Subversive pop trailblazer UPSAHL unveils her latest single ‘Monica Lewinsky’ via Arista. The brazen bop arrives with a provocative accompanying music video. Of her newest single, UPSAHL shared, “On first listen, ‘Monica Lewinsky’ feels like a playful song about people who have made a massive impact on pop culture, and it is that type of song, but writing this song was much more than that for me. In the 90’s and the early 2000’s, women like Monica, Britney Spears, Lindsay Lohan, and Miley Cyrus were all dragged down by the media under a microscopic spotlight and the court of public opinion simply for living their lives. One of the main reasons I get to feel free existing in a creative industry is because of the bullsh*t that they had to deal with early on in their careers. ‘Monica Lewinsky’ is my ode to them. Thank you for making history.” Directed by George Gallardo Kattah, the ‘Monica Lewinsky’ music video sees UPSAHL dodging frenzied paparazzi and navigating the caveats that come with rising stardom. Instead of shying from the limelight, the singer embraces it flaunting her billboard advertisements and bold red carpet look. With a storied history of female artists being maligned in media, this video sends the powerful message that UPSAHL isn’t afraid to stay true to who she is in spite of it all.

If you’ve been dazzled by the entire world of Supertropicali, you’re not alone. Nashville singer-songwriter, Fleurie, has unveiled the purple era of her bedazzled new world and first offering, ‘Let Them Eat Cake’ is one we cannot refuse. Though there’s not much lavender in the track’s accompanying video, it sure is a head-turner. By far the singer’s best video yet, viewers are taken back to the early 2000’s when Avril Lavigne sk8er grrl style was all the rage while a classic Marie Antoinette theme runs rampant in honor of the song’s title and overall theme. ‘Let Them Eat Cake’ is the follow up to Chapter 1 of the Supertropicali story. Needless to say, this next chapter going to be an exciting ride. [via the Daily Listening]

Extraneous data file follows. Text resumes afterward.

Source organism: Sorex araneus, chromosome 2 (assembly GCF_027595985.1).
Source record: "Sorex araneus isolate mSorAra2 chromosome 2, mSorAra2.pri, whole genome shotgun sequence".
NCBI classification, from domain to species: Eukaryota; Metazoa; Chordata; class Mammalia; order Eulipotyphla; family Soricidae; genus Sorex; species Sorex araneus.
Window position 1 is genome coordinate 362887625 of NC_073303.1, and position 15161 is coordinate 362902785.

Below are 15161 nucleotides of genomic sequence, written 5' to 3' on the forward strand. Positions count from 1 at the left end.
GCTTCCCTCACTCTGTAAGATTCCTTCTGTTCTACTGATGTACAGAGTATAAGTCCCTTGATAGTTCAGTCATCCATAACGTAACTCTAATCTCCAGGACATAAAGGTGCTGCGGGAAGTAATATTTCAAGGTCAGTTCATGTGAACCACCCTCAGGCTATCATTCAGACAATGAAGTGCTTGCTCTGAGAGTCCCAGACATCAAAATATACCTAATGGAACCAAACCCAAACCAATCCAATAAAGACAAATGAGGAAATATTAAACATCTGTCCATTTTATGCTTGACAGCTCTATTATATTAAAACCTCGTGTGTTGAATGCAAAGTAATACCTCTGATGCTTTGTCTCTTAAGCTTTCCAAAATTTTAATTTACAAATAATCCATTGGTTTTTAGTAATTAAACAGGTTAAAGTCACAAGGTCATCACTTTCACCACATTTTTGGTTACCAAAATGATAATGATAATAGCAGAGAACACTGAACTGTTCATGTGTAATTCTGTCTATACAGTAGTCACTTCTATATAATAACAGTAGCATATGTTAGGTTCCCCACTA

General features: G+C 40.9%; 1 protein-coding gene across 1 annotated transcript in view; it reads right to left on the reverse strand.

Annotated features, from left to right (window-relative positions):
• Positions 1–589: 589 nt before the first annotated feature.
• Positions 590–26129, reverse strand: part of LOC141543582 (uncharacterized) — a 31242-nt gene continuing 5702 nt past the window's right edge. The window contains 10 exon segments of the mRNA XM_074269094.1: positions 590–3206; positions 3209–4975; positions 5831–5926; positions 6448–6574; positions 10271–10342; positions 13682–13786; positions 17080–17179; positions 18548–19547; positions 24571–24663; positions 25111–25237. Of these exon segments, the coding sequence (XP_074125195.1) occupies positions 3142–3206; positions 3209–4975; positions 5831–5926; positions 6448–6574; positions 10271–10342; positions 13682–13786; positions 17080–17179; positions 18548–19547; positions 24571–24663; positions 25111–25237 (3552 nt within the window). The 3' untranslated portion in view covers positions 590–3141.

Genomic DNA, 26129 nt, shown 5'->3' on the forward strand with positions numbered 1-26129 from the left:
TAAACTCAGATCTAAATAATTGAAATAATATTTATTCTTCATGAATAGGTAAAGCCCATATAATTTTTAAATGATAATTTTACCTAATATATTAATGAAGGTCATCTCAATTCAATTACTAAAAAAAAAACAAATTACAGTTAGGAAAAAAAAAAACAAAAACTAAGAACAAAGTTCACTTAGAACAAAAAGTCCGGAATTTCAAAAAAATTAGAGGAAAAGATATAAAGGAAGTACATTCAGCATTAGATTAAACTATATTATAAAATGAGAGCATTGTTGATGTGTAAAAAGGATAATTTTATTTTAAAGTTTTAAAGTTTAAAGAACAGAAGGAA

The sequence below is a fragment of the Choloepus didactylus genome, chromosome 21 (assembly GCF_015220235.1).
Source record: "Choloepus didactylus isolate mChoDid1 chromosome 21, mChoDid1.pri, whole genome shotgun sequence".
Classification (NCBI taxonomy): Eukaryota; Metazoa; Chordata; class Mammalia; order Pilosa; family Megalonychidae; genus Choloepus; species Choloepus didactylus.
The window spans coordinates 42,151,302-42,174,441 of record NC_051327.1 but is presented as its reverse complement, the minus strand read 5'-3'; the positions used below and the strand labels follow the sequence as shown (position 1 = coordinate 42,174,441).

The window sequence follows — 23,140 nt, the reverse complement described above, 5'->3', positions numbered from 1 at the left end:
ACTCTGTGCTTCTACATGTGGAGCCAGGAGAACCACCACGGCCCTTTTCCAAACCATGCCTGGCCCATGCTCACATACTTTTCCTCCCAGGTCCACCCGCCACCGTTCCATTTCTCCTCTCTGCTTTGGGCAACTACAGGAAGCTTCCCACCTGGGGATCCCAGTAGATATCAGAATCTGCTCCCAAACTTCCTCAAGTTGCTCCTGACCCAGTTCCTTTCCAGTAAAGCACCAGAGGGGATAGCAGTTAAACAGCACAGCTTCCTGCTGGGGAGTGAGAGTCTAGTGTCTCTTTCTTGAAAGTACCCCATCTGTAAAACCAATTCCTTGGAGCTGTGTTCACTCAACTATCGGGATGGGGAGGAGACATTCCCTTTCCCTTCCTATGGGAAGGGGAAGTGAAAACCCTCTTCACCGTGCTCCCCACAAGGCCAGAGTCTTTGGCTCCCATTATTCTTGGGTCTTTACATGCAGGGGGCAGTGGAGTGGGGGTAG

Los Angeles riot grrrl-adjacent trio Lost Cat is back with the final single off their forthcoming debut EP, out next week via Lolipop Records. The single, ‘Losers Beware,’ is yet another brazen and head-strong track establishing the group’s confidently spunky energy in the vein of girl groups of decades past. If one thing’s for sure, it’s that this group know their way around edgy, psychedelic chords, and aren’t afraid to use them. Speaking on their brand new track, the band wrote: “‘Losers Beware’ was recorded at Lolipop’s Savannah Studios. Produced by Ignacio Gonzalez, the single was penned as a warning to the losers of the world that the strong always prevail. Accompanying this song is the final installment of the mini video series, bringing the dramatic timeline to an end.” [via Spill Mag]

Following last month’s ‘Double Standard’, Foushee is back in action with ‘I’m Fine.’ The record finds the singer in a reassuring space as she convinces both listeners and the person she speaks to on the song that all is well in her world. It’s another message-focused song from Foushee, just like ‘Double Standard,’ which she spoke about in a press release for the song. In it, she said the song addresses “outdated gender roles that I have experienced in past relationships and rebelling against them.” Foushee adds, “The imbalance frustrates me. Don’t expect anything from me that you wouldn’t give me, including respect and loyalty. I match energy.” [via UPROXX]